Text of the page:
“Tell me about the day you passed out,” I asked the middle-aged woman in Room 4 the other morning. “How did you feel?”
“We were up early, my husband and I, because Debbie – that’s our daughter – was coming home for Easter break. She’s on the dean’s list at Swartham College. She wants to be a civil engineer with a double in business administration. She’s so talented…”
“Were you feeling okay when you woke up?” I tried to redirect her.
“Well, Gordon looked at me kind of funny and asked if I was feeling all right…”
“He didn’t think I looked well. Pasty, he said my face was… Pasty-looking!” She sighed. “I didn’t finish my toast or my bran flakes, and I usually gulp my breakfast before Gordon even gets back in the house with the morning paper.”
“Did you feel nauseous?”
“I didn’t throw up, if that’s what you mean. Gordon asked me the same thing. He felt my forehead and said I was clammy.”
“Then, what happened?”
“We got ready to go to the airport to pick Debbie up. On the way, I asked Gordon to stop at Dunkin’ Donuts and get me some Munchkins, but he was worried we’d be too late, so he talked me out of it.”
I started to be increasingly aware of the time.
“Do you remember the moments before you passed out? What did you feel?” I asked.
“I remember thinking it was hot in the luggage hall, and I remember Debbie talking about her new roommate. Then Gordon said he should have stopped for Munchkins after all, because we had had plenty of time and I was probably getting a low blood sugar…”
I changed my strategy and asked several more directed, yes-or-no questions. I formulated a plan for what kind of workup to do.
The rest of the day I kept thinking about that encounter. Over the years I have seen so many patients who don’t seem to be able to describe or even recognize their own feelings, but instead tell me what other people notice about how they appear to them. I have often wondered if there was a name and a psychological profile for people like that. They are a challenge to take a medical history from, but they must also be challenged themselves by never really knowing how or what they feel.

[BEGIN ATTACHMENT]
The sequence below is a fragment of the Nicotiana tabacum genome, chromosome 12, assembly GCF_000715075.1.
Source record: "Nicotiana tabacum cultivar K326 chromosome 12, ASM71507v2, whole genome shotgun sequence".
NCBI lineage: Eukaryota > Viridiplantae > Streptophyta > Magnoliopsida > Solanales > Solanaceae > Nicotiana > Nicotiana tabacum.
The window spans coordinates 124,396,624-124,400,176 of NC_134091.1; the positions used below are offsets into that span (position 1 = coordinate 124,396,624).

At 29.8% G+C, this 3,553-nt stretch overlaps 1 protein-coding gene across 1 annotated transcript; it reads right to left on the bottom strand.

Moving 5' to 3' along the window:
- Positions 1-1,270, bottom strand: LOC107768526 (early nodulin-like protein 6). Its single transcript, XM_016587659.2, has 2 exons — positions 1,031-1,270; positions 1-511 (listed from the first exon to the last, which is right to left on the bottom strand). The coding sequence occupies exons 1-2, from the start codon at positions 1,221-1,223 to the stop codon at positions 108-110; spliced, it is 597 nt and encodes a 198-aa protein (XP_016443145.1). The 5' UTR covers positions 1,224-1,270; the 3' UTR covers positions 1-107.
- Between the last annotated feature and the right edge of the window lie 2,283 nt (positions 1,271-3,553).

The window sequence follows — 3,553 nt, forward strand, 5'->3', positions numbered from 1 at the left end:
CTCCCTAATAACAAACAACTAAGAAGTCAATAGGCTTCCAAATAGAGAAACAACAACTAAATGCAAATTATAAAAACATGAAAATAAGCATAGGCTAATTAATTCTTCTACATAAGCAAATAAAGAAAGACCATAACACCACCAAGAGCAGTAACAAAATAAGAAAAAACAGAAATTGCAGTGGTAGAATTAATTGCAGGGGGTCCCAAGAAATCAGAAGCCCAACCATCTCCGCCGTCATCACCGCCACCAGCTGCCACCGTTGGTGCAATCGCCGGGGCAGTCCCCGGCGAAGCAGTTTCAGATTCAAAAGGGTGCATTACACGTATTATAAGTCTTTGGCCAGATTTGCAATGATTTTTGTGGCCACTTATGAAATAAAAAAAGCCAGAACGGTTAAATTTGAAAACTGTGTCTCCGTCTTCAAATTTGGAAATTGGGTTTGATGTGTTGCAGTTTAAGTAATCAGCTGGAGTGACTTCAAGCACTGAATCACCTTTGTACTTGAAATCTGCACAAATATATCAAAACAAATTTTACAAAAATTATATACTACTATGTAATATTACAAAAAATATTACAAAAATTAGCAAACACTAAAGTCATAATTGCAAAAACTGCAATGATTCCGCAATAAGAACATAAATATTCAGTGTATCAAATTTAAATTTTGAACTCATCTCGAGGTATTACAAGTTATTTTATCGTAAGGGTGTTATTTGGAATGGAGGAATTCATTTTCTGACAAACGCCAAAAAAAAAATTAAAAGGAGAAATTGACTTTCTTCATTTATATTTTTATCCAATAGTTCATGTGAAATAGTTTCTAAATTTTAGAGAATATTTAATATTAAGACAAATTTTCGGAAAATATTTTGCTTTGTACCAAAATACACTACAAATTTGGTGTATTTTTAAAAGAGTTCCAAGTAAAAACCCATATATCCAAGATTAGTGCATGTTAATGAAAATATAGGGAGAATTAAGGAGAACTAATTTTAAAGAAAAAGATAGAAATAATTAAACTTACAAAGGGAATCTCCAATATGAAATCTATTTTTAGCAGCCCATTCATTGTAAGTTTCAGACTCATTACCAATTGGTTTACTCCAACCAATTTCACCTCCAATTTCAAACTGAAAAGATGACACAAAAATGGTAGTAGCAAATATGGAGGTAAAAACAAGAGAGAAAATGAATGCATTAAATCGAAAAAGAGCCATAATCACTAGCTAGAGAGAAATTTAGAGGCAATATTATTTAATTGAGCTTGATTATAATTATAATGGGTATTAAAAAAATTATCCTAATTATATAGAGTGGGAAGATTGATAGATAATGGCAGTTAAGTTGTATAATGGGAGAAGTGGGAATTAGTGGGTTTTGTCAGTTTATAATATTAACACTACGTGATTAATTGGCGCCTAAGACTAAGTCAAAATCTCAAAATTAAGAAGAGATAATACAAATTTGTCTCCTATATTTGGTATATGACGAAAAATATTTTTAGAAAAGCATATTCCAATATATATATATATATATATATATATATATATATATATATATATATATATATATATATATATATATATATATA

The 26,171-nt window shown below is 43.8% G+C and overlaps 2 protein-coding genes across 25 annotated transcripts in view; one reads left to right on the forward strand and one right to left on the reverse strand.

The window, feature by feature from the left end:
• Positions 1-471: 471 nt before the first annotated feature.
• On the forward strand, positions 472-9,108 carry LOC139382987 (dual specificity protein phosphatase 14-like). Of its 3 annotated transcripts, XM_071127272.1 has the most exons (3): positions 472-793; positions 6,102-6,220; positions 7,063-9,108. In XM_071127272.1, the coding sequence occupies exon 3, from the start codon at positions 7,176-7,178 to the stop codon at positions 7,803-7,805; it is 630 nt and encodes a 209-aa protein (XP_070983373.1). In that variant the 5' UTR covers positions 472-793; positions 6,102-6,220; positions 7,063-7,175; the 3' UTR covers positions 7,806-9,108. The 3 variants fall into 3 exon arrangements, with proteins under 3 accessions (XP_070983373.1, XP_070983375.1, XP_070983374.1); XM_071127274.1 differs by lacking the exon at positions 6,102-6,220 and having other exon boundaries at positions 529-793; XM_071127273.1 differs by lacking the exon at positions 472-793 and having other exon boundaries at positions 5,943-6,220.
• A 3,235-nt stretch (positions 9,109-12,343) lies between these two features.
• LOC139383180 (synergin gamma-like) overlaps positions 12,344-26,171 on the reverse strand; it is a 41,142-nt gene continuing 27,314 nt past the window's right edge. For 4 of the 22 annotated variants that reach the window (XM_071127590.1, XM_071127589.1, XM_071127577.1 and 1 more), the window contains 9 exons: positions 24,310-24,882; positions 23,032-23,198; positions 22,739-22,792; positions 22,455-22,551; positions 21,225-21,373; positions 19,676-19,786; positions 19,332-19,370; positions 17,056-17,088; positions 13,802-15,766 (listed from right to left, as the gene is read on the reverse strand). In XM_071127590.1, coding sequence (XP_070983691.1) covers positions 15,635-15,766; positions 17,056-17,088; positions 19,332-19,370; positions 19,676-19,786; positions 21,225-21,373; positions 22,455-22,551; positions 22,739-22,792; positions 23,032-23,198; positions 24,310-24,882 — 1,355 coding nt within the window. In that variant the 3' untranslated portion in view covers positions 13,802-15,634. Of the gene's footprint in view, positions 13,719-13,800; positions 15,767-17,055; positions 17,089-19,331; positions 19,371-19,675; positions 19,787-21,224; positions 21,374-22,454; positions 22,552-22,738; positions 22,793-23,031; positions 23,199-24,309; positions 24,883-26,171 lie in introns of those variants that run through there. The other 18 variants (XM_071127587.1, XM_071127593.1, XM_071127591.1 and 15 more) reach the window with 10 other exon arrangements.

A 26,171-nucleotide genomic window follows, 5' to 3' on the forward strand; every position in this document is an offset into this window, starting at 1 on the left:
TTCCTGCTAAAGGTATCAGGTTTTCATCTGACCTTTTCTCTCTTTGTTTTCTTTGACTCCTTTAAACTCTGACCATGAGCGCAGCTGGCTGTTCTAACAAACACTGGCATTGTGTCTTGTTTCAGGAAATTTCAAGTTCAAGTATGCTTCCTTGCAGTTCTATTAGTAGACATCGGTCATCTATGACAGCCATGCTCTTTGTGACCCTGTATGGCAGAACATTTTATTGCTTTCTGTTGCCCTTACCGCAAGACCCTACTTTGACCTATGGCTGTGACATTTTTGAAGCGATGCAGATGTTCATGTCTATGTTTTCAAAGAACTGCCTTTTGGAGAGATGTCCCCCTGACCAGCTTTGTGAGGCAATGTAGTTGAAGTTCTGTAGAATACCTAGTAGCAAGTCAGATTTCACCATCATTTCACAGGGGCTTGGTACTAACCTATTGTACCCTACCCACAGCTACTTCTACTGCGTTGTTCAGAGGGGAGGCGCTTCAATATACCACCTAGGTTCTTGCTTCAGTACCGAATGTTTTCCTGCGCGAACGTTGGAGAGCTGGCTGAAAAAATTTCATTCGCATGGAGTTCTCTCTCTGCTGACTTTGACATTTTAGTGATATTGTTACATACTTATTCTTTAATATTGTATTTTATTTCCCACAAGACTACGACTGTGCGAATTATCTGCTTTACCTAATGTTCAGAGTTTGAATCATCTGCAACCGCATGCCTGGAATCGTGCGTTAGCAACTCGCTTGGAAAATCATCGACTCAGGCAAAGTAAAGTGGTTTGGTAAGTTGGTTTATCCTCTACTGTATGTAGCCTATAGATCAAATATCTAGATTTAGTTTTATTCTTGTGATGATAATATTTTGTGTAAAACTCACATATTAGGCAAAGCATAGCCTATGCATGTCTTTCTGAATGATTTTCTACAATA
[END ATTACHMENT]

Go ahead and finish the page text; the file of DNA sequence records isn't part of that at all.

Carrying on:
Last night after supper, my brother-in-law called from the west coast. While my wife talked with him, I Googled my question.
“Inability to describe own feelings, relying on other people’s description” I typed.
The third link on my search gave me the word I needed: “What is alexithymia?” The literal meaning of a-lexi-thymia is “lack of words (for) emotion”. I searched for “alexithymia” and a half-dozen articles completely captured my attention while my wife and her brother continued their telephone conversation.
What I read resonated with my own observations. Curiously, the first website I looked at had been posted or updated the day before my search and the original article by P.E. Sifneos, introducing the word and describing the phenomenon, was published in 1973 – the year before I started medical school. It took me this long to “discover” it myself!
Alexithymia is not classified as a disease in DSM-IV, the psychiatric book of diagnostic definitions. It is rather more like a personality type. What I found fascinating as I read along is the link between alexithymia and psychosomatic illness.
People with alexithymia can’t tell if their bodily sensations represent physical or emotional phenomena, because they have trouble registering their emotions. They are likely to look for physical illness as an explanation for sensations others may easily recognize as related to strong emotions. An extreme example from one of the websites I read was that a crying alexithymic might worry about having a blocked tear duct instead of registering their sadness. A person with little insight into how upset, sad or anxious he or she might be would not have any ability to judge whether they might feel bad, be it headache, chest pain or belly cramps, for emotional reasons.
One article suggested up to 10% of people have some degree of alexithymia.
Those impromptu few minutes on the computer made me a wiser clinician. I will be more tenderhearted with patients who have trouble describing their feelings in a fifteen-minute visit, and I will look harder for that trait in patients whose symptoms baffle me.